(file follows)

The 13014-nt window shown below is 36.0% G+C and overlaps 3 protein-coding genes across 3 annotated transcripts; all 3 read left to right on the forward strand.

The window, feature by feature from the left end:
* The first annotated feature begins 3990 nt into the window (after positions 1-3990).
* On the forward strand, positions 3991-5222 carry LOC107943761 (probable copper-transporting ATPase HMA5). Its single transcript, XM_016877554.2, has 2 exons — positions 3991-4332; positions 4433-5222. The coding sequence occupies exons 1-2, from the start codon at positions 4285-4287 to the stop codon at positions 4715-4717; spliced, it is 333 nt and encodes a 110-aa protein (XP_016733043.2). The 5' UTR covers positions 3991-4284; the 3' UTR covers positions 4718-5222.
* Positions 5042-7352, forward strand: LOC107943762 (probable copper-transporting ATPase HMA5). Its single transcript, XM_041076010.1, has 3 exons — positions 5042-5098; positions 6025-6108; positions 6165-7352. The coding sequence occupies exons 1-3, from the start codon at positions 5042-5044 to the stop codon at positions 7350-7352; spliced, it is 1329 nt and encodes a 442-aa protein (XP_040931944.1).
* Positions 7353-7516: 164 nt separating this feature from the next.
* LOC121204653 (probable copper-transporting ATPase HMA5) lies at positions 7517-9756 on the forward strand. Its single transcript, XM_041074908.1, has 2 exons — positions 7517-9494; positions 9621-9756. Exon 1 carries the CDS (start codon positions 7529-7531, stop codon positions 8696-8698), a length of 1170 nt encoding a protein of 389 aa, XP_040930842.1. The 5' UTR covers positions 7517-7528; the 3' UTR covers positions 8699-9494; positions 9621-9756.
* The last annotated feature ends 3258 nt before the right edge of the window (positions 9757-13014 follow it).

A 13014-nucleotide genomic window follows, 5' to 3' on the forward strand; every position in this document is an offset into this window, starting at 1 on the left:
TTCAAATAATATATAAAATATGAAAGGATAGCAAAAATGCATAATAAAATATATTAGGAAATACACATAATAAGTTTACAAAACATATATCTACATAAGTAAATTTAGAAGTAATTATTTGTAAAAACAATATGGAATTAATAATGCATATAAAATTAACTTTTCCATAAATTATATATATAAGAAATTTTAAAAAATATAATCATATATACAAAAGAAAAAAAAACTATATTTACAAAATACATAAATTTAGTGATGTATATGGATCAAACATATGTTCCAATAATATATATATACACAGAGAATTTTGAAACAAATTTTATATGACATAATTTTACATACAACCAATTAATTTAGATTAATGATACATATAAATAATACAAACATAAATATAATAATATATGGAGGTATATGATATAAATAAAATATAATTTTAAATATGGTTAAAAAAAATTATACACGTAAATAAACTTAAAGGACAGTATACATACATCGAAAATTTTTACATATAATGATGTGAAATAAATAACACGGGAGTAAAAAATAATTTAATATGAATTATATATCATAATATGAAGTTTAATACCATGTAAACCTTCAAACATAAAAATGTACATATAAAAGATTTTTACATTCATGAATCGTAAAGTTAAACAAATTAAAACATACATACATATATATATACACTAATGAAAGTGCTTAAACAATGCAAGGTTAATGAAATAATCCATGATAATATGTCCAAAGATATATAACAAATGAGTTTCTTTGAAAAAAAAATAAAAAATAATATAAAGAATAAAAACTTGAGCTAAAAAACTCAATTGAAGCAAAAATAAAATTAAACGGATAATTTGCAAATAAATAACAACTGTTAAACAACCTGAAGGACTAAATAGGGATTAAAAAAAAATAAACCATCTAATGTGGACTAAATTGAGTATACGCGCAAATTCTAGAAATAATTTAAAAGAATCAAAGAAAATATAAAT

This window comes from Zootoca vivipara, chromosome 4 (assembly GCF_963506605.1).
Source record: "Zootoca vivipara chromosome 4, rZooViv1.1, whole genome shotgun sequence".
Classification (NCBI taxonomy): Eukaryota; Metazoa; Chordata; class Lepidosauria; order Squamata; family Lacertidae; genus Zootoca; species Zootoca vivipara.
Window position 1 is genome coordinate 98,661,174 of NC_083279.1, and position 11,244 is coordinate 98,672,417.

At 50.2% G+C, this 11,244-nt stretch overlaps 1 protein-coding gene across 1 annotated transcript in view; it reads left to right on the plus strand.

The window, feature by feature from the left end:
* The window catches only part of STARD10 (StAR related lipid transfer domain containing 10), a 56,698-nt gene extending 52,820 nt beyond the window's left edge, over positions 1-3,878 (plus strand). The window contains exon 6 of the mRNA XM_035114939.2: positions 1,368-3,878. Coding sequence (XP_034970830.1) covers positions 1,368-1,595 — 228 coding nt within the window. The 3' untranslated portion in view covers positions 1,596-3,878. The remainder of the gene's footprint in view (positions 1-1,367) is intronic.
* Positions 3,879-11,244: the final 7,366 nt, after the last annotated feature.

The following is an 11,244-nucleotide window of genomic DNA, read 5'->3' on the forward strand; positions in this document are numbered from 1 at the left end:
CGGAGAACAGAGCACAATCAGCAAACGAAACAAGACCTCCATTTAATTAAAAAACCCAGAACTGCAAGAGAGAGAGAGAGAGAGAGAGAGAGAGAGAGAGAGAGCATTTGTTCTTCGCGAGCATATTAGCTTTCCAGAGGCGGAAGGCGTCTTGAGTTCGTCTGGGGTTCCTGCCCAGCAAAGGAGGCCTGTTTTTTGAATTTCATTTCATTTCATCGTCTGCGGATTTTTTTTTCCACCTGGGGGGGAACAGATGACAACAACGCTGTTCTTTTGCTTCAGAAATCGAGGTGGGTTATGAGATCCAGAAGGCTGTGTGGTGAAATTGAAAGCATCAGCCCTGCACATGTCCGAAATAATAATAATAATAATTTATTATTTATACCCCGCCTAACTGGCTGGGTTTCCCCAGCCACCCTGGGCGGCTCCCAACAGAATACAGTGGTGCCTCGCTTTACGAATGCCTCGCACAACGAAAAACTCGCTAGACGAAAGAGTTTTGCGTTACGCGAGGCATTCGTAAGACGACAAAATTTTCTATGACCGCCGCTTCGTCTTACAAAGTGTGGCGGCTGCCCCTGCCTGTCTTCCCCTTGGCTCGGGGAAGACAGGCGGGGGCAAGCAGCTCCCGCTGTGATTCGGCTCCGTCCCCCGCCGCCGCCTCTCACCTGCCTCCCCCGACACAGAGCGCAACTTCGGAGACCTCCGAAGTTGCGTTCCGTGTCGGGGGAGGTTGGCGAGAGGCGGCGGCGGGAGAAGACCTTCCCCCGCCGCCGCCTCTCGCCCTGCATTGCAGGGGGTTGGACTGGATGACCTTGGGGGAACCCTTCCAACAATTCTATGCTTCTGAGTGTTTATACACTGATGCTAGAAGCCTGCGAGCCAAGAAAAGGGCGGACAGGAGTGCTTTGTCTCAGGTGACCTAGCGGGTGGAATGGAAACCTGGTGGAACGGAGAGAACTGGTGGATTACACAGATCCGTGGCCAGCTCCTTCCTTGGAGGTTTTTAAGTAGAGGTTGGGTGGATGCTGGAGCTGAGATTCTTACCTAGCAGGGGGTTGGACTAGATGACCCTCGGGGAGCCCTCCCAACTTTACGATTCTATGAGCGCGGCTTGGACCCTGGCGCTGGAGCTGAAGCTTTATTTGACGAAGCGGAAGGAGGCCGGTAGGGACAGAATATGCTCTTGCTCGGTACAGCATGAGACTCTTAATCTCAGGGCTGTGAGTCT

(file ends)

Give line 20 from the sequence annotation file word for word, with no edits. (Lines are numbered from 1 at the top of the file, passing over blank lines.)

CGGAGAACAGAGCACAATCAGCAAACGAAACAAGACCTCCATTTAATTAAAAAACCCAGAACTGCAAGAGAGAGAGAGAGAGAGAGAGAGAGAGAGAGAGAGAGCATTTGTTCTTCGCGAGCATATTAGCTTTCCAGAGGCGGAAGGCGTCTTGAGTTCGTCTGGGGTTCCTGCCCAGCAAAGGAGGCCTGTTTTTTGAATTTCATTTCATTTCATCGTCTGCGGATTTTTTTTTCCACCTGGGGGGGAACAGATGACAACAACGCTGTTCTTTTGCTTCAGAAATCGAGGTGGGTTATGAGATCCAGAAGGCTGTGTGGTGAAATTGAAAGCATCAGCCCTGCACATGTCCGAAATAATAATAATAATAATTTATTATTTATACCCCGCCTAACTGGCTGGGTTTCCCCAGCCACCCTGGGCGGCTCCCAACAGAATACAGTGGTGCCTCGCTTTACGAATGCCTCGCACAACGAAAAACTCGCTAGACGAAAGAGTTTTGCGTTACGCGAGGCATTCGTAAGACGACAAAATTTTCTATGACCGCCGCTTCGTCTTACAAAGTGTGGCGGCTGCCCCTGCCTGTCTTCCCCTTGGCTCGGGGAAGACAGGCGGGGGCAAGCAGCTCCCGCTGTGATTCGGCTCCGTCCCCCGCCGCCGCCTCTCACCTGCCTCCCCCGACACAGAGCGCAACTTCGGAGACCTCCGAAGTTGCGTTCCGTGTCGGGGGAGGTTGGCGAGAGGCGGCGGCGGGAGAAGACCTTCCCCCGCCGCCGCCTCTCGCCCTGCATTGCAGGGGGTTGGACTGGATGACCTTGGGGGAACCCTTCCAACAATTCTATGCTTCTGAGTGTTTATACACTGATGCTAGAAGCCTGCGAGCCAAGAAAAGGGCGGACAGGAGTGCTTTGTCTCAGGTGACCTAGCGGGTGGAATGGAAACCTGGTGGAACGGAGAGAACTGGTGGATTACACAGATCCGTGGCCAGCTCCTTCCTTGGAGGTTTTTAAGTAGAGGTTGGGTGGATGCTGGAGCTGAGATTCTTACCTAGCAGGGGGTTGGACTAGATGACCCTCGGGGAGCCCTCCCAACTTTACGATTCTATGAGCGCGGCTTGGACCCTGGCGCTGGAGCTGAAGCTTTATTTGACGAAGCGGAAGGAGGCCGGTAGGGACAGAATATGCTCTTGCTCGGTACAGCATGAGACTCTTAATCTCAGGGCTGTGAGTCT